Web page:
Friday, April 8, 2016

Identifying a Royal Enfield of the 1930s

Girder forks, tin chaincase and forward slanted motor distinguish this Royal Enfield.
It's a Royal Enfield motorcycle and an old one. But what model and what year?

Jamie Kos of the UK wanted to know what he'd bought.

"I recently purchased what I believe is a 1930 350cc SV Sport. I have tried to look around at what model this bike could be but I’m struggling and wondered if you could help me?" he wrote.

...but identifying it precisely takes a sharper eye.
I couldn't. But Jamie had a motor number from his bike and I suspected Graham Scarth, chairman of the Royal Enfield Owners Club of the UK, might be able to use that to identify Jamie's Royal Enfield. I put them in touch.

The Royal Enfield Owners Club of the UK has the factory records from Royal Enfield when it was in Britain. Graham has made a further study of the motor and frame numbers used by Royal Enfield of India, and can often decipher those, as well.

(Need help identifying your old Royal Enfield? Here's my blog post on how Graham can help you.)

Magneto drive is on the right, not the left.
It didn't take long.

"I have spoken to Jamie on the phone a few minutes ago, advising that his bike is a 1931 Model C," Graham informed me in an email. He went on to explain how he knew:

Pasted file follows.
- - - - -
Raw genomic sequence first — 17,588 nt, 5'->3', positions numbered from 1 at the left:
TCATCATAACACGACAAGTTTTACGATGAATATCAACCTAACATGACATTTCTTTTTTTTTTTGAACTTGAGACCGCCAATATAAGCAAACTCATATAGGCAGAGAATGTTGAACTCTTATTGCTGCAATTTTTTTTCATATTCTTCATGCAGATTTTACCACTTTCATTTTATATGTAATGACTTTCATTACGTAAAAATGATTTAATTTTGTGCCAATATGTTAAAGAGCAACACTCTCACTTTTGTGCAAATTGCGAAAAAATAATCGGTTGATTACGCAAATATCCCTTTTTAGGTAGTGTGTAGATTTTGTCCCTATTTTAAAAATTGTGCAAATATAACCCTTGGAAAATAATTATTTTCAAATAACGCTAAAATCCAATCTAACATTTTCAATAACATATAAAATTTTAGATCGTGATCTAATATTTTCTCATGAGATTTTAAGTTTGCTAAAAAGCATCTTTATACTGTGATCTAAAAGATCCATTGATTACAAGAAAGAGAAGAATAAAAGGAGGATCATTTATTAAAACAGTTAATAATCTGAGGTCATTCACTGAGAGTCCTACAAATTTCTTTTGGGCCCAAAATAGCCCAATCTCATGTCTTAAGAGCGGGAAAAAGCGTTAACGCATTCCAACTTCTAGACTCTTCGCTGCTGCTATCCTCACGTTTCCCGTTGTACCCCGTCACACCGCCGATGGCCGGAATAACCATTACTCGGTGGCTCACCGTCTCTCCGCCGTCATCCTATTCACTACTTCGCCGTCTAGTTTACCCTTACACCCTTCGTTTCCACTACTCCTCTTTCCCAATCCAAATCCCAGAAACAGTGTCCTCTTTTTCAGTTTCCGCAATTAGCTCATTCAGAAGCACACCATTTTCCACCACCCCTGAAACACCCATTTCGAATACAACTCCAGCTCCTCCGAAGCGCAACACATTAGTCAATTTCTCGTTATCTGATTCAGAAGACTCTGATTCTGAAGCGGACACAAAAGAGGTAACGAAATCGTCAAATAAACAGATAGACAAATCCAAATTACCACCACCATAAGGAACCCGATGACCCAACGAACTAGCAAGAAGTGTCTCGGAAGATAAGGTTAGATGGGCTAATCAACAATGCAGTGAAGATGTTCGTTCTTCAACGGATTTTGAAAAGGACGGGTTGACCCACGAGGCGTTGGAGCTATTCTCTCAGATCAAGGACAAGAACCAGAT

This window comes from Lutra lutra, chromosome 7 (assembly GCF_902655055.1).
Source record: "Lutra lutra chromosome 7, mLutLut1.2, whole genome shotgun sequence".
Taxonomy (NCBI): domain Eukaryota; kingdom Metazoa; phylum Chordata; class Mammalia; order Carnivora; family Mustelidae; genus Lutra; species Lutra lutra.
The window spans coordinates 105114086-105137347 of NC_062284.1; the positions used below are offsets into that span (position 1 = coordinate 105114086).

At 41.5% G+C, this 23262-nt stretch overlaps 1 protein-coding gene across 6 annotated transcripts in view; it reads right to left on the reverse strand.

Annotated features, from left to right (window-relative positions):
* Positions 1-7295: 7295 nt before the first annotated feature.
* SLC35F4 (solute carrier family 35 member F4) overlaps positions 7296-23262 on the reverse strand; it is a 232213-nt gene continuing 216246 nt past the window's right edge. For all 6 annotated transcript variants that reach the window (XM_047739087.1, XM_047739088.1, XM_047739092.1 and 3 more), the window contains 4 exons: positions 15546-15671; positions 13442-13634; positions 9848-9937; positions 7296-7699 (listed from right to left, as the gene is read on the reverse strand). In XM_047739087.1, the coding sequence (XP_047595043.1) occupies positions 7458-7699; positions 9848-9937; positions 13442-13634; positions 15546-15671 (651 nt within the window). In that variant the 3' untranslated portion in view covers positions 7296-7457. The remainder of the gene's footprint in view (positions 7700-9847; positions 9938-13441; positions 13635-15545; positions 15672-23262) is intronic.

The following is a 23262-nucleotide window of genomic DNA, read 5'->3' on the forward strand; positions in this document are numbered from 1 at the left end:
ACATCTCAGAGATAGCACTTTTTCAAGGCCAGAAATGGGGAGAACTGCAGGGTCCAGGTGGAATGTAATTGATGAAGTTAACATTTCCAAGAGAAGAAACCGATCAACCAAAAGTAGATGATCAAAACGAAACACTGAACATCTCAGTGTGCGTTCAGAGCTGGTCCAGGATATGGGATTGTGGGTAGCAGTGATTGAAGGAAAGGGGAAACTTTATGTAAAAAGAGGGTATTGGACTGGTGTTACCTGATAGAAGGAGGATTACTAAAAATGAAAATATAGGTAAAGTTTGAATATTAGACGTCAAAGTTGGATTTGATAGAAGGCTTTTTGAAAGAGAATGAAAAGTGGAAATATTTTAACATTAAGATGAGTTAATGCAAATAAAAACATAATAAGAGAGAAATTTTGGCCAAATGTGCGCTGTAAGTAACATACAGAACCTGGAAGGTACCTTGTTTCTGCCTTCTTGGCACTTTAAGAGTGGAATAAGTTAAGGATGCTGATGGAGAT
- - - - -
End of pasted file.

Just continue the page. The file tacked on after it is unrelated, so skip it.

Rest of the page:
"1930 version had magneto drive on the left and 1932 had a crankcase incorporating the oil compartment.

"1931 is the only year that the engine looks like the one in his bike — external oil pump and the oil (still) in a separate compartment in the petrol tank."

Crankcase does not incorporate an oil tank.

Jamie was appreciative.

" It was brilliant to speak to Graham and to find out much more info about the bike and about Royal Enfields in general. I'm looking forward to joining the Royal Enfield Owners Club," he wrote.

I asked what more he could tell me about his motorcycle.

Tank has separate caps for oil and gas.
(And a hole for the speedometer?)
"I found the bike in Belgium and as far as I can see it is relatively original with only a few parts missing. I am not sure what my hopes are for the bike yet but I am looking forward to restoring it over time. It doesn't run yet!"

So there are miles ahead. But isn't it nice, knowing where the journey started?


  1. I guess it was one of the "basic" models that many manufacturers put out during the great depression of the early '30s. They had to in order to survive!

  2. clarkthespark@yahoo.com4/09/2016

    I'm not sure how Graham tied the engine number into the identification of this machine. Looks like he relied on visual clues. What am I missing? As always, I enjoyed your article.

    1. Graham was kind enough to explain: "We have no records for period when Jamie’s bike was built and, as far as we know, they have not survived. Catalog photos are our only guide and the yearly differences are not always as obvious as this instance! I have added the engine number to a spreadsheet I started for “Pre-war machines not in the records”. It is only the second 350cc side valve engine number I have with an A prefix, with other one being a 1925 Model 351. Just to confuse the issue, the 2 stroke Model 200/201/202 in flat tank form becomes the Model A as a saddle tank machine. These engines then have an A prefix."


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